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Immigrant earnings growth: selection bias or real progress?

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  • Garnett Picot
  • Patrizio Piraino

Abstract

We use longitudinal tax data linked to immigrant landing records to study the effect of selective attrition on the estimated earnings assimilation of immigrants to Canada. Contrary to findings in the existing international literature, we show that the immigrantnative earnings gap closes at the same pace in longitudinal and crosssectional data. Lowearning immigrants are likely to leave the crosssectional samples over time, but the same is true for the native born. Our study suggests that immigrants to Canada have labour market participation dynamics similar to those of the native born.

Suggested Citation

  • Garnett Picot & Patrizio Piraino, 2013. "Immigrant earnings growth: selection bias or real progress?," Canadian Journal of Economics, Canadian Economics Association, vol. 46(4), pages 1510-1536, November.
  • Handle: RePEc:cje:issued:v:46:y:2013:i:4:p:1510-1536
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    References listed on IDEAS

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    1. Wei-Yin Hu, 2000. "Immigrant Earnings Assimilation: Estimates from Longitudinal Data," American Economic Review, American Economic Association, vol. 90(2), pages 368-372, May.
    2. Per-Anders Edin & Robert J. LaLonde & Olof Aslund, 2000. "Emigration of Immigrants and Measures of Immigrant Assimilation: Evidence from Sweden," Working Papers 0020, Harris School of Public Policy Studies, University of Chicago.
    3. Green, David A. & Worswick, Christopher, 2012. "Immigrant earnings profiles in the presence of human capital investment: Measuring cohort and macro effects," Labour Economics, Elsevier, vol. 19(2), pages 241-259.
    4. Harriet Duleep & Daniel Dowhan, 2002. "Insights from longitudinal data on the earnings growth of U.S. foreign-born men," Demography, Springer;Population Association of America (PAA), vol. 39(3), pages 485-506, August.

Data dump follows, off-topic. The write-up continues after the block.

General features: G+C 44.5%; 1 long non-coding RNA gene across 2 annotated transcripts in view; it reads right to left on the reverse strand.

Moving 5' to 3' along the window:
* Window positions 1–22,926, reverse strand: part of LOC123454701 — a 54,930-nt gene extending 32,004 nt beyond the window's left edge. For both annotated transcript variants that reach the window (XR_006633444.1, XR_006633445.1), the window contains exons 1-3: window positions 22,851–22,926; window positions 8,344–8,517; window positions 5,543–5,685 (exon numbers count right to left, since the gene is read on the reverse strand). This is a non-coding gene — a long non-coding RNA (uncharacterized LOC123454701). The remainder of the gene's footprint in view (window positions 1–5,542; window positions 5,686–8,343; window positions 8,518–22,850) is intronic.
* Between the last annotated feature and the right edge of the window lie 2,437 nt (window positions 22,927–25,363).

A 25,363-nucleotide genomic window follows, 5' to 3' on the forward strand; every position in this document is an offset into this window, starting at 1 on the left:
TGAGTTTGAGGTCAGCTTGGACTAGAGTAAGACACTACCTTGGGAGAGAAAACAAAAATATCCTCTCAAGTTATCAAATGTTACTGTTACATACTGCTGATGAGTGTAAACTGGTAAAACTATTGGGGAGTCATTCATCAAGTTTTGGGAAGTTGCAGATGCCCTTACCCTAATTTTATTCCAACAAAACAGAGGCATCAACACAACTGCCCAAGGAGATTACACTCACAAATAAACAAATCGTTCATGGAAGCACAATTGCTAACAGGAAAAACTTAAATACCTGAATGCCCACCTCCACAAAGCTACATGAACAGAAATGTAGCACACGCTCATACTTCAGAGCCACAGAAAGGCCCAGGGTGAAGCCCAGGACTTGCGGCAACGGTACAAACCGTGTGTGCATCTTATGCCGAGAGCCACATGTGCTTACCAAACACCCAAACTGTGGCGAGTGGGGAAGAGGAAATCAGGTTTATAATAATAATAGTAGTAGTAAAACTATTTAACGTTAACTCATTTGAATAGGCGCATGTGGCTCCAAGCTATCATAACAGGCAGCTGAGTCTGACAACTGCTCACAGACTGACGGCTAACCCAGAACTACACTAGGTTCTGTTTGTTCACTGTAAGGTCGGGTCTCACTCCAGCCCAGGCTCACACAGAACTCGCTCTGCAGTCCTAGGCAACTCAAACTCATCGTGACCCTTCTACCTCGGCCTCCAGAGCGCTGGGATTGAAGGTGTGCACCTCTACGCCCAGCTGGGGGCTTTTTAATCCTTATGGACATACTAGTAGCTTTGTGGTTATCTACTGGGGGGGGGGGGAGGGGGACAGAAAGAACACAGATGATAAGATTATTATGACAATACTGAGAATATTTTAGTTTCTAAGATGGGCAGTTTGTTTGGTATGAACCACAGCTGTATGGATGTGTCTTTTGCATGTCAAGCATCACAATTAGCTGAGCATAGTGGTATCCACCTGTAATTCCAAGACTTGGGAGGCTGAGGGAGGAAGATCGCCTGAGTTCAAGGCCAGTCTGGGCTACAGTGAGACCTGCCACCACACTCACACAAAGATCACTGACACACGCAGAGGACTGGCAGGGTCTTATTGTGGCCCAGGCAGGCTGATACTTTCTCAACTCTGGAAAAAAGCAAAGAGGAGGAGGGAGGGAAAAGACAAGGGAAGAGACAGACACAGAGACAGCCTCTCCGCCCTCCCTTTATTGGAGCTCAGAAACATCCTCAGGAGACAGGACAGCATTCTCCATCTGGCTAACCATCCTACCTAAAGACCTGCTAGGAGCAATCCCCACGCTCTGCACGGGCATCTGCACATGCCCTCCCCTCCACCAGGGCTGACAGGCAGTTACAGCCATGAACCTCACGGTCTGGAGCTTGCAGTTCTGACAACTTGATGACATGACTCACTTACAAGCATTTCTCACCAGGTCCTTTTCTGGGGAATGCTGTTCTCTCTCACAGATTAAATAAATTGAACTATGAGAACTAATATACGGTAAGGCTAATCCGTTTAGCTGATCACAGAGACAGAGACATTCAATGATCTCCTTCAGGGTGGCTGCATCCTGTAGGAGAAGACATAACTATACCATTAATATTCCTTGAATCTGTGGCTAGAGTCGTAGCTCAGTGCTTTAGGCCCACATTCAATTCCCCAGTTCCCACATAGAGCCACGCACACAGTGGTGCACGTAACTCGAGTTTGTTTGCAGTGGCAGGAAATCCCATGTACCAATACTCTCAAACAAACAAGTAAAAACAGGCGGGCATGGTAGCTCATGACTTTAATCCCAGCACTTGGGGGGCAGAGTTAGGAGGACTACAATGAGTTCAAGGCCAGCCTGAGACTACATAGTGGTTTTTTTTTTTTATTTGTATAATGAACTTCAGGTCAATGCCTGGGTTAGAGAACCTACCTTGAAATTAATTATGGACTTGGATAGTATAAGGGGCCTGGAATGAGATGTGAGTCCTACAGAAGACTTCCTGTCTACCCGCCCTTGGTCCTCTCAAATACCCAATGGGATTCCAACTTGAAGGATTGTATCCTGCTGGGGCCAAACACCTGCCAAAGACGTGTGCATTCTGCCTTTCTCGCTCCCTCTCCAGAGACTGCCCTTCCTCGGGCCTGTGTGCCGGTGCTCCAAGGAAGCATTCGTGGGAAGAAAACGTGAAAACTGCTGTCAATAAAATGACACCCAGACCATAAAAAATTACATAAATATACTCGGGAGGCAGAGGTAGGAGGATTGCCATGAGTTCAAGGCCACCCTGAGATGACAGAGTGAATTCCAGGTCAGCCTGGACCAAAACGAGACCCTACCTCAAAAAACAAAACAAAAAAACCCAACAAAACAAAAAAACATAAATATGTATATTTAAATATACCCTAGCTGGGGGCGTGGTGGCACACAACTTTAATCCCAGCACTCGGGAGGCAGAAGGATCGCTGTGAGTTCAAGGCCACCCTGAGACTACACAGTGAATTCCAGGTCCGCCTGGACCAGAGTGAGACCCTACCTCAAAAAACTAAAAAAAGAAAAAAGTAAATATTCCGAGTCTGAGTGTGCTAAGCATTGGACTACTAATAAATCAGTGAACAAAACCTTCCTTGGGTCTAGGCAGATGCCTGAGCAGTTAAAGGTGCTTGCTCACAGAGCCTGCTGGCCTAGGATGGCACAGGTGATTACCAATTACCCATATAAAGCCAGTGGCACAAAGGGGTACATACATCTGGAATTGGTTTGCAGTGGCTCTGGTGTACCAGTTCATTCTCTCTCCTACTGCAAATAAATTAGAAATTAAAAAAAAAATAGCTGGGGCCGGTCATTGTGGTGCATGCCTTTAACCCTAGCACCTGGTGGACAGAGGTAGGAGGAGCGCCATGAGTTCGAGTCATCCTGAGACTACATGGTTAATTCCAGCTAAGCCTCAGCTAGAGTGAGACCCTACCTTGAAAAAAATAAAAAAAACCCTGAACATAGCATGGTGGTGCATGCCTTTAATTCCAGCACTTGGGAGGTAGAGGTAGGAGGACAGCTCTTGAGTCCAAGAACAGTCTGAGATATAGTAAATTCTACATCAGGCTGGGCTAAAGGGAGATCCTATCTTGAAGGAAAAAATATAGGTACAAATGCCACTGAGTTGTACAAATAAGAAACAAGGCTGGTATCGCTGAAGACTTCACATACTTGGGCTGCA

5. Derek Hum & Wayne Simpson, 2004. "Reinterpreting the performance of immigrant wages from panel data," Empirical Economics, Springer, vol. 29(1), pages 129-147, January.
    6. Skuterud, Mikal & Su, Mingcui, 2009. "Immigrant Wage Assimilation and the Return to Foreign and Host-Country Sources of Human Capital," CLSSRN working papers clsrn_admin-2009-38, Vancouver School of Economics, revised 26 Jun 2009.
    7. Harriet Duleep & Mark Regets, 1997. "Measuring immigrant wage growth using matched CPS files," Demography, Springer;Population Association of America (PAA), vol. 34(2), pages 239-249, May.
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    Cited by:

    1. Christian Dustmann, 2014. "Selective Outmigration and the Estimation of Immigrants Earnings Profiles," CReAM Discussion Paper Series 1402, Centre for Research and Analysis of Migration (CReAM), Department of Economics, University College London.
    2. Dustmann, Christian & Görlach, Joseph-Simon, 2016. "Estimating immigrant earnings profiles when migrations are temporary," Labour Economics, Elsevier, vol. 41(C), pages 1-8.
    3. Green, David A. & Worswick, Christopher, 2012. "Immigrant earnings profiles in the presence of human capital investment: Measuring cohort and macro effects," Labour Economics, Elsevier, vol. 19(2), pages 241-259.
    4. Neeraj Kaushal & Yao Lu & Nicole Denier & Julia Shu-Huah Wang & Stephen J. Trejo, 2016. "Immigrant employment and earnings growth in Canada and the USA: evidence from longitudinal data," Journal of Population Economics, Springer;European Society for Population Economics, vol. 29(4), pages 1249-1277, October.
    5. Arthur Sweetman & Casey Warman, 2013. "Canada's Immigration Selection System and Labour Market Outcomes," Canadian Public Policy, University of Toronto Press, vol. 39(s1), pages 141-160, May.
    6. Michele Campolieti & Morley Gunderson & Olga Timofeeva & Evguenia Tsiroulnitchenko, 2013. "Immigrant Assimilation, Canada 1971–2006: Has the Tide Turned?," Journal of Labor Research, Springer, vol. 34(4), pages 455-475, December.

    More about this item

    JEL classification:

    • J15 - Labor and Demographic Economics - - Demographic Economics - - - Economics of Minorities, Races, Indigenous Peoples, and Immigrants; Non-labor Discrimination

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